The monarchomachs gave paramount importance to the idea of imposing normative limits on the ruler and promoted the right to resist when the prince or princess failed to respect liberty of conscience or the fundamental laws of the realm. But the partisans of state sovereignty also took up as their own this notion of limitation, whether they viewed sovereignty as a historical construct (Bodin), or whether they adopted a contractualist perspective (Hobbes, Locke, Rousseau), or else an institutionalist perspective (Harrington, Spinoza, Montesquieu). 

The development of the doctrine of sovereignty in Early Modern Europe seems to have generated a tension between the necessity of setting limits to the sovereign power and the difficulty to derive these limitations from civil law. Such a tension is expressed in Loyseau’s maxim: “Sans doute la souveraineté est-elle absolue, mais elle a des limites.” Hence the attempt to find the limit to sovereign power elsewhere, either in the treatises on the art of government (Machiavelli, Botero, Ammirato…) or in the theory of natural law and of the right to resist, contending that the ruler’s actions shall be measured by following the universal law of reason. 
What does the modern tyrant look like? The terms of tyrant (tyrannos) and despot (despotes) were bequeathed by Ancient Greek and Roman historical and political thought, first to describe the Memnad dynasty, then to oppose the good king (basileus) and the bad king, whose government is characterized by excess (hubris). The term despotes was used for a divinity or a master who had authority over a group of men: from the 11th c. A.D., it was the title commonly used for the Byzantine Emperor. In the 13th c. Thomas Aquinas distinguished between the tyrant and the usurper. While subjects may rebel against the latter, they had no right to rebel against the former, who was legitimate and immune. Both terms have undergone change in their meaning and came to assume in the Renaissance, then in modern times, the pejorative sense given to them by Montesquieu. In his eyes, the main difference between a good and a despotic government did not lie in the ruler’s identity or in the nature of the regime – democracy, aristocracy, monarchy, but in the way the sovereign exercised power. In one case, this power would be checked by the laws of the State or Principality, in the other, the sovereign’s will – however altered and erratic – would know no limit and serve as law.

Modern minds have invested with modern features the figure of the bad prince, as the ethical and religious qualities which were previously expected from a ruler – is he pious, wise or just? – tended to give way to prudential considerations, like his ability to preserve religious concord or public prosperity, thus conferring on the notion of common good a more immediate dimension than the one which prevailed in scholastic thinking. The tyranny exerted on individuals could bear the mask of religious persecution or aristocratic domination. As patriarchal power served as an analogue for sovereign power (Filmer), the attempt to contain the latter sometimes went hand in hand with the critique of sex relations based on domination (Marinella, Tarabotti).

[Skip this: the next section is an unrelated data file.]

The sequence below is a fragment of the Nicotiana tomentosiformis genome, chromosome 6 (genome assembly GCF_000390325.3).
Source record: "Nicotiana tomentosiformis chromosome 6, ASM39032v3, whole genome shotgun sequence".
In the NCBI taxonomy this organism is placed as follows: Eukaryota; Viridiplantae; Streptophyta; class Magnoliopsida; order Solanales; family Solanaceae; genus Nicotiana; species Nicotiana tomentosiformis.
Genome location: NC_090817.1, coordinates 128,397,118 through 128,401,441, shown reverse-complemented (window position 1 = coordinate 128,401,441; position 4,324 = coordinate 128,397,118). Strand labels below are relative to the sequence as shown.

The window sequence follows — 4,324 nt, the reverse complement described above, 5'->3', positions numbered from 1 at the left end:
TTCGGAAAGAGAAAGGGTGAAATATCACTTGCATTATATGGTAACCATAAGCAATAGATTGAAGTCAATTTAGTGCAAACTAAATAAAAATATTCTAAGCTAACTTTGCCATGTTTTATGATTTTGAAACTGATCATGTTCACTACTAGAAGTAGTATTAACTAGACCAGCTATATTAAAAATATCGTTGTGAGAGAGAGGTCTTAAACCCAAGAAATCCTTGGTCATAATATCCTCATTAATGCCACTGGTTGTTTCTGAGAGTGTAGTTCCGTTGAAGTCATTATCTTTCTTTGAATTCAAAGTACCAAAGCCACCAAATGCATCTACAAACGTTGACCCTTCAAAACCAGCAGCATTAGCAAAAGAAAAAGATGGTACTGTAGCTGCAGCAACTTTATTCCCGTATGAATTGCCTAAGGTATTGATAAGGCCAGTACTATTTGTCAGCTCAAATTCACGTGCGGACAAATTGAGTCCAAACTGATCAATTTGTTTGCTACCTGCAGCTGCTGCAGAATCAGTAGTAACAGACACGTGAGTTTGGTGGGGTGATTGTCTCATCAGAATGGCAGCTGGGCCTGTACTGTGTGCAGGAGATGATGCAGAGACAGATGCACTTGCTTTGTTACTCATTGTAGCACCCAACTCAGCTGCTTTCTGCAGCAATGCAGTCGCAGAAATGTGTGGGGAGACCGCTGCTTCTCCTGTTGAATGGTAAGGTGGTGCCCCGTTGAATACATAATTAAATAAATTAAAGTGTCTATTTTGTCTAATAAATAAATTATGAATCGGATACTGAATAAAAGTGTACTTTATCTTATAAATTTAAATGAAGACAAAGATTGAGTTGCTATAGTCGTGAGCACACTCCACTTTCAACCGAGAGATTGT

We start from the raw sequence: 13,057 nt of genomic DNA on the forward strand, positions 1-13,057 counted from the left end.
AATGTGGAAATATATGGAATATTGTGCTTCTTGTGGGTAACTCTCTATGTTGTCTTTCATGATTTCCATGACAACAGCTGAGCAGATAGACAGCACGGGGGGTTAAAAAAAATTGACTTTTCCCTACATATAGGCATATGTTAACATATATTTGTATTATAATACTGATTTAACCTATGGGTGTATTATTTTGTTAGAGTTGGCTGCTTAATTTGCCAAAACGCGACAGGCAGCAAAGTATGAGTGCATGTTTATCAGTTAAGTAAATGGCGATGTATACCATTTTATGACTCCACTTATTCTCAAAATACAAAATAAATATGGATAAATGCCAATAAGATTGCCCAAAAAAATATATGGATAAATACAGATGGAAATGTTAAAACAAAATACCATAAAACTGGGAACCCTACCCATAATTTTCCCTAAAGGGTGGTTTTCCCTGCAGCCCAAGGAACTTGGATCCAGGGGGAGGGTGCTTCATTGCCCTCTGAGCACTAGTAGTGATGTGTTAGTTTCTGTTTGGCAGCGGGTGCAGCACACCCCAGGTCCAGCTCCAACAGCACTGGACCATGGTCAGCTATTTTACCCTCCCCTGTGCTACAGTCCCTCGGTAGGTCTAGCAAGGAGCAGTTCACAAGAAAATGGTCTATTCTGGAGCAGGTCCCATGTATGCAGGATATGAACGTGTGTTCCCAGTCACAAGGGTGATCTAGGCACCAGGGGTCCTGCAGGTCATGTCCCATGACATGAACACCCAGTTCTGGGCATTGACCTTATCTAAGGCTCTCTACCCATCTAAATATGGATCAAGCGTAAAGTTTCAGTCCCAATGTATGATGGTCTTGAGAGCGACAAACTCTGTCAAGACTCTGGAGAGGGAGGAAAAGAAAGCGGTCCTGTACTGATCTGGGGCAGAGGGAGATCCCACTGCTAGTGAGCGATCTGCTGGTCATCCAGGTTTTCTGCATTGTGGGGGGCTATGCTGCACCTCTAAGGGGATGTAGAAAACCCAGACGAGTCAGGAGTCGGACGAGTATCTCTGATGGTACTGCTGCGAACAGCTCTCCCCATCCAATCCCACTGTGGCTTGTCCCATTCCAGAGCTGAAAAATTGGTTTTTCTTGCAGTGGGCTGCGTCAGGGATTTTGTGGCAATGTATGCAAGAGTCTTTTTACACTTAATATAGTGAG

A typical tragic hero, the tyrant has been the object of innumerable works and depictions (songs, allegories, satirical images…) which serve as a counterpoint to official portraits of sovereigns in full state. In Shakespeare’s historical works he appears as a prince or a usurper caught in the trap of an endless mirror effect: « As Caesar loved me, I weep for him ; as he was fortunate, I rejoice at it ; as he was valiant, I honour him : but as he was ambitious, I slew him », Brutus declares. He is finally at the heart of monarchomach treatises whether Catholic (Mariana, Boucher) or Protestant (Buchanan, Languet, Bèze) and whose successors are Milton and Sidney. He is represented as a senile old man, a woman ensnared in her passions or a lunatic blinded by his will to rule. In their most radical recommendations, these thinkers call for tyrannicide. 

Our aim will be to delve into a great variety of sources and testimonies in an effort to show how they reveal the changes in the figure of the Sovereign in the modern age. These changes will be analysed both in terms of broad developments and in their unresolved tensions, between the institution of a supreme authority grounded in popular legitimacy and capable of taking decisions binding the whole society and the creation of constitutional counterpoises to prevent the metamorphosis of sovereigns into tyrants. The field of studies will be European, and potentially cosmopolitical insofar as modern Western observers have established the figure of the Eastern despot as a counter model: it would therefore be of major importance to confront this vision with the representations of Persian, Chinese or Arabic speaking thinkers.


Friday, January

22. Room B015 - Salle René Rémond, Espace Recherche, building B


9h15 Welcoming the participants.

9h30 Conference opening

9h45-11h00 The Prince and the Tyrant in Reformation Europe I

  • Chair Christian LAZZERI (Université de Paris Ouest Nanterre La Défense)
  • Armel DUBOIS-NAYT (Université de Versailles Saint-Quentin) – Marie de Guise: femme prince ou “tyranne”?
  • Teresa MALINOWSKI (Université de Paris Ouest Nanterre La Défense) – L’expérience polonaise d’Henri III dans les écrits de la Ligue : un réquisitoire contre le Valois tyran.